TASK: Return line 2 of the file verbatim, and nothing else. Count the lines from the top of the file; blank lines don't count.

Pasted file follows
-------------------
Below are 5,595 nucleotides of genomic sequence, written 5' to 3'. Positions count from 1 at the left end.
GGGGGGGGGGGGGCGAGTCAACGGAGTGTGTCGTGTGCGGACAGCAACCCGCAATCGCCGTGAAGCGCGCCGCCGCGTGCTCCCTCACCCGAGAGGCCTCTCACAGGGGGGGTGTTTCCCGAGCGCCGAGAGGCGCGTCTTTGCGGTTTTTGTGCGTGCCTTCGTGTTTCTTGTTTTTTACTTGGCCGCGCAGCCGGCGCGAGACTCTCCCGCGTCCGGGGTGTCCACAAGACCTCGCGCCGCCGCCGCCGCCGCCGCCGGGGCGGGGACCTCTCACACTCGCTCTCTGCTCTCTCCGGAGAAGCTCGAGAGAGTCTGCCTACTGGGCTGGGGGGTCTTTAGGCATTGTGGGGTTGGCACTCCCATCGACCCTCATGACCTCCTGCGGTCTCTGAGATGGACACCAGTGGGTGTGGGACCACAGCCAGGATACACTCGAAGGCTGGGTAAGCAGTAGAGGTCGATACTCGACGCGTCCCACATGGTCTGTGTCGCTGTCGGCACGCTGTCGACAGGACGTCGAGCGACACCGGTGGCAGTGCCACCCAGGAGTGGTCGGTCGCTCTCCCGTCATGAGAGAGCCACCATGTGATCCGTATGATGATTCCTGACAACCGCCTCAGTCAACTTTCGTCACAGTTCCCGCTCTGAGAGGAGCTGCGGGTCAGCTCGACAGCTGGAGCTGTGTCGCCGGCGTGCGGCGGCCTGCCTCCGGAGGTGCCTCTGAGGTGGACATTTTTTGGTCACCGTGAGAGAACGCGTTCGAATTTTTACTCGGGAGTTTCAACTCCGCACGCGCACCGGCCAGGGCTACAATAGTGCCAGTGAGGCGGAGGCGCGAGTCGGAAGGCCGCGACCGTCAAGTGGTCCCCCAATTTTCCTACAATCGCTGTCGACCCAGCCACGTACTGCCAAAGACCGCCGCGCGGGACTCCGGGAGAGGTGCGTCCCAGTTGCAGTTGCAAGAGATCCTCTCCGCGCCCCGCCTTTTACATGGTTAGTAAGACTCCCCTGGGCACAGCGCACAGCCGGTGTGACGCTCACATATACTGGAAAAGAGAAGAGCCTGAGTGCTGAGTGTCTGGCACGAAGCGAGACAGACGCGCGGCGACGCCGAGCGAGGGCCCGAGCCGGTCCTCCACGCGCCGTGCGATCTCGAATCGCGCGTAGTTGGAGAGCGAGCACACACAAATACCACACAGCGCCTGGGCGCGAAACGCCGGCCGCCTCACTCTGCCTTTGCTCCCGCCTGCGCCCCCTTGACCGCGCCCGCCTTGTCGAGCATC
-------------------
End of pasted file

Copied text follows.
GGGGGGGGGGGGGCGAGTCAACGGAGTGTGTCGTGTGCGGACAGCAACCCGCAATCGCCGTGAAGCGCGCCGCCGCGTGCTCCCTCACCCGAGAGGCCTCTCACAGGGGGGGTGTTTCCCGAGCGCCGAGAGGCGCGTCTTTGCGGTTTTTGTGCGTGCCTTCGTGTTTCTTGTTTTTTACTTGGCCGCGCAGCCGGCGCGAGACTCTCCCGCGTCCGGGGTGTCCACAAGACCTCGCGCCGCCGCCGCCGCCGCCGCCGGGGCGGGGACCTCTCACACTCGCTCTCTGCTCTCTCCGGAGAAGCTCGAGAGAGTCTGCCTACTGGGCTGGGGGGTCTTTAGGCATTGTGGGGTTGGCACTCCCATCGACCCTCATGACCTCCTGCGGTCTCTGAGATGGACACCAGTGGGTGTGGGACCACAGCCAGGATACACTCGAAGGCTGGGTAAGCAGTAGAGGTCGATACTCGACGCGTCCCACATGGTCTGTGTCGCTGTCGGCACGCTGTCGACAGGACGTCGAGCGACACCGGTGGCAGTGCCACCCAGGAGTGGTCGGTCGCTCTCCCGTCATGAGAGAGCCACCATGTGATCCGTATGATGATTCCTGACAACCGCCTCAGTCAACTTTCGTCACAGTTCCCGCTCTGAGAGGAGCTGCGGGTCAGCTCGACAGCTGGAGCTGTGTCGCCGGCGTGCGGCGGCCTGCCTCCGGAGGTGCCTCTGAGGTGGACATTTTTTGGTCACCGTGAGAGAACGCGTTCGAATTTTTACTCGGGAGTTTCAACTCCGCACGCGCACCGGCCAGGGCTACAATAGTGCCAGTGAGGCGGAGGCGCGAGTCGGAAGGCCGCGACCGTCAAGTGGTCCCCCAATTTTCCTACAATCGCTGTCGACCCAGCCACGTACTGCCAAAGACCGCCGCGCGGGACTCCGGGAGAGGTGCGTCCCAGTTGCAGTTGCAAGAGATCCTCTCCGCGCCCCGCCTTTTACATGGTTAGTAAGACTCCCCTGGGCACAGCGCACAGCCGGTGTGACGCTCACATATACTGGAAAAGAGAAGAGCCTGAGTGCTGAGTGTCTGGCACGAAGCGAGACAGACGCGCGGCGACGCCGAGCGAGGGCCCGAGCCGGTCCTCCACGCGCCGTGCGATCTCGAATCGCGCGTAGTTGGAGAGCGAGCACACACAAATACCACACAGCGCCTGGGCGCGAAACGCCGGCCGCCTCACTCTGCCTTTGCTCCCGCCTGCGCCCCCTTGACCGCGCCCGCCTTGTCGAGCATC